The “basic” recovery of a 4×4 can be broken down into a few simple driving techniques that can get you out of a multitude of tricky situations before it develops into a full blown heavy recovery situation. It doesn’t always come down to experience, after all, everyone has to start somewhere. Whether you’re stuck in soggy mud, sand, or on the rocks these 6 golden rules can help you out of strife.
STOP and REVERSE
If you’re 4×4 is sinking rather then dancing across the boggy mud or sand then stop or you’ll just dig yourself a deeper hole. No joke being heavy on the throttle at this point means burying and losing sight of the underside of your truck. The deeper the hole the less chance of being able to get out without recovery gear and less chance of being able to easily attach any rescue equipment. Ground you travelled across a minute ago was safe and the weight of a truck has compressed it, so slip in to reverse before its too late.
BACK and FORTH
If reversing out isn’t working and you’re still getting stuck then rock back and forth. By driving gently forward and backwards you will hopefully push any built-up mud or sand out from blocking the tyres. This motion will also help to condense and solidify any soft ground to help gain traction under the tyres.
LEFT and RIGHT
If you’re running on decent mud plugging tyres they will have tread on the side walls designed for this very problem. By turning the steering wheel left and right with gentle acceleration you can try to gain grip from the edge of the tyre to help pull a truck out of a rut or rock hole. This will also again help to condense any lose ground underneath and give room to flirt any loose excess out. An added bonus from this motion is if you’re still stuck you will now be able to access the tyres and have room to slide boards or stones under the tyres to aid your grip.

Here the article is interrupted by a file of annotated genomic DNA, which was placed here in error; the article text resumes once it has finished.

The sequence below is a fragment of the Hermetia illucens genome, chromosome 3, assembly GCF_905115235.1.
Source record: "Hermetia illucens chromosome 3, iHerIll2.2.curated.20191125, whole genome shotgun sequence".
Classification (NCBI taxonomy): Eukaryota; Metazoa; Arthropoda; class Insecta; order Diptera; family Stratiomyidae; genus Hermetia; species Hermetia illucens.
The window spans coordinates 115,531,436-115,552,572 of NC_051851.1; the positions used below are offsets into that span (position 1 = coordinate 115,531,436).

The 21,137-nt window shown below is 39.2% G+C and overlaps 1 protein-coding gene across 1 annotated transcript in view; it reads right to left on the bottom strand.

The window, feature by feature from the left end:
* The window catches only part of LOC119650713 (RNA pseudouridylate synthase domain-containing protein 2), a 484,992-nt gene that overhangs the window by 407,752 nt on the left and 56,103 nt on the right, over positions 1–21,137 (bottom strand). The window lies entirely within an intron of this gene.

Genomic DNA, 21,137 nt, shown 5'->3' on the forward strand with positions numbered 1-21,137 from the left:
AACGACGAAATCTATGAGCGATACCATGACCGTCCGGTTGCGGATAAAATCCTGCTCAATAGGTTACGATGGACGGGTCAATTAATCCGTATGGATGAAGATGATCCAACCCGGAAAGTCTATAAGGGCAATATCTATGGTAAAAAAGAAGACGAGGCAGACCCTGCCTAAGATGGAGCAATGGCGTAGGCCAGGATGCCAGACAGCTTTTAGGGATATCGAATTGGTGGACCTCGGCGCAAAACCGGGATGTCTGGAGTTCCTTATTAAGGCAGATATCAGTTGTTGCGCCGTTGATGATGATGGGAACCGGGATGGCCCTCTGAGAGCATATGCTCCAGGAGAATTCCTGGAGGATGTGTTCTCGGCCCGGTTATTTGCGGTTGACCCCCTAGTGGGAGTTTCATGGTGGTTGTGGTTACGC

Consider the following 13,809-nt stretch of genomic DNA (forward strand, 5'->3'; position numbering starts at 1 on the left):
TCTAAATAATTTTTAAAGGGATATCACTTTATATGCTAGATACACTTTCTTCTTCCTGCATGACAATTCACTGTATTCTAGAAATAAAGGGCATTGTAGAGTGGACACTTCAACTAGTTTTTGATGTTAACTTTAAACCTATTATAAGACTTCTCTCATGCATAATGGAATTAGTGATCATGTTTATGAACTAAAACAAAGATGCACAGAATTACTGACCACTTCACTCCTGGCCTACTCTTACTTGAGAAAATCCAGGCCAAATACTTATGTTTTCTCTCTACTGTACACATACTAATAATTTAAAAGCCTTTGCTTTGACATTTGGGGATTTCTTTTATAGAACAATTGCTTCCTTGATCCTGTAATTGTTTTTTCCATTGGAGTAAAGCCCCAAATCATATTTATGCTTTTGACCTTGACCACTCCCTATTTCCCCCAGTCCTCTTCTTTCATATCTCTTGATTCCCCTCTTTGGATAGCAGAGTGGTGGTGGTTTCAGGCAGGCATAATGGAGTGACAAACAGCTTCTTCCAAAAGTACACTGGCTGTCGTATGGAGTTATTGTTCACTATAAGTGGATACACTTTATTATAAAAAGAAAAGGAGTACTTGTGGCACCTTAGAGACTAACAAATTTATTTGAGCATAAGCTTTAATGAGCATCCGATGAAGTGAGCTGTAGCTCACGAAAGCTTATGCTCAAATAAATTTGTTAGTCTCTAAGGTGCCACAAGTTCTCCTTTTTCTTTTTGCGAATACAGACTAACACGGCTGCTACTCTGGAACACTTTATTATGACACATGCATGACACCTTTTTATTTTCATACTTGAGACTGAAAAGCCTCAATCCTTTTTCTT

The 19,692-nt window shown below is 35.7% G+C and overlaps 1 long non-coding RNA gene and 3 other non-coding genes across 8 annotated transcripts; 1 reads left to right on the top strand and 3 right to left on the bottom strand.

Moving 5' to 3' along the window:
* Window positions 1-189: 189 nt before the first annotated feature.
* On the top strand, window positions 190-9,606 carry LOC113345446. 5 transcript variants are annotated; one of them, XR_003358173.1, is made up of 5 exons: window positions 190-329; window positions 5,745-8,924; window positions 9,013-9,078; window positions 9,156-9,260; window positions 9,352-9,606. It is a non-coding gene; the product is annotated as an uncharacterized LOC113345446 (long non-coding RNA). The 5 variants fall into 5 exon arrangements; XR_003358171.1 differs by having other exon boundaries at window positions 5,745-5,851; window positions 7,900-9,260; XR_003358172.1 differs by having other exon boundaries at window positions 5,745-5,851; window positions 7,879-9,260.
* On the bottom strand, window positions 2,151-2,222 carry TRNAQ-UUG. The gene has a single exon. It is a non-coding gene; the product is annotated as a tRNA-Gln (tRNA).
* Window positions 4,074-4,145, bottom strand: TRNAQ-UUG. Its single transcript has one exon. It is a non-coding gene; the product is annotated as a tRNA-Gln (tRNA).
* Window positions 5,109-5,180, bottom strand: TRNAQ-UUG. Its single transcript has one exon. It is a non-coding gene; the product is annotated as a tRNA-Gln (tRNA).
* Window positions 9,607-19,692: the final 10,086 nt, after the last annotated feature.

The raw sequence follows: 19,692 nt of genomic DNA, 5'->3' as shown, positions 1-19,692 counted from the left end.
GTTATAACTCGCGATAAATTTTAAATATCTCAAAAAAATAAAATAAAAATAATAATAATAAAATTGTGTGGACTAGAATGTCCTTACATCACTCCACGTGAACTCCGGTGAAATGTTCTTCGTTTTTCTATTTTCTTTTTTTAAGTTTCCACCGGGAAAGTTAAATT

SPIN the WHEELS
Up to now we’ve recommended keeping off the throttle but occasionally a quick spin is what you’ll need. Mud tyres are designed to chuck out excess soil from underneath. Sometimes a combination of slow motion with wet mud or sand can clog the tread turning it into a slick. By spinning the tyres you can clear the tread and remove the loose ground from beneath. There is also a better chance of reaching the hard ground below to gain traction.
If tyres can’t grip then they can’t move you as we’ve explored above with loose ground. Sometimes it’s not the ground causing the problem but the truck being caught up preventing the tyre from reaching the track adequately and allowing the tyre to spin in the air. Friends can help by bouncing on bumpers or the side rails, the extra weight can help drive the tyres into the ground or bounce you over an obstacle. If you can’t clear an obstacle by out manoeuvring it then it’s time to track build. Branches, rocks, sticks anything that can be placed behind or in front of the wheels to compact the ground and fill the gap giving the tyres grip.
The old favourite fall back of any 4×4 tyre. By letting air out of tyres, or airing down, the tread will squash down and increase tread pattern in contact with the ground. The tyre will also become softer allowing the rubber to mould around and grip objects rather then bouncing off. Be sure to drive in a straight line to avoid popping the bead off the wheel. Once you’re free blow up the tyres to the correct pressure.
If these simple tips fail then you need to look at breaking out the recovery gear.
If you don’t have any onboard, then you need to think of options you have with the surrounding terrain and natural tools provided by mother nature … but that’s another article we have coming soon for self recovery techniques.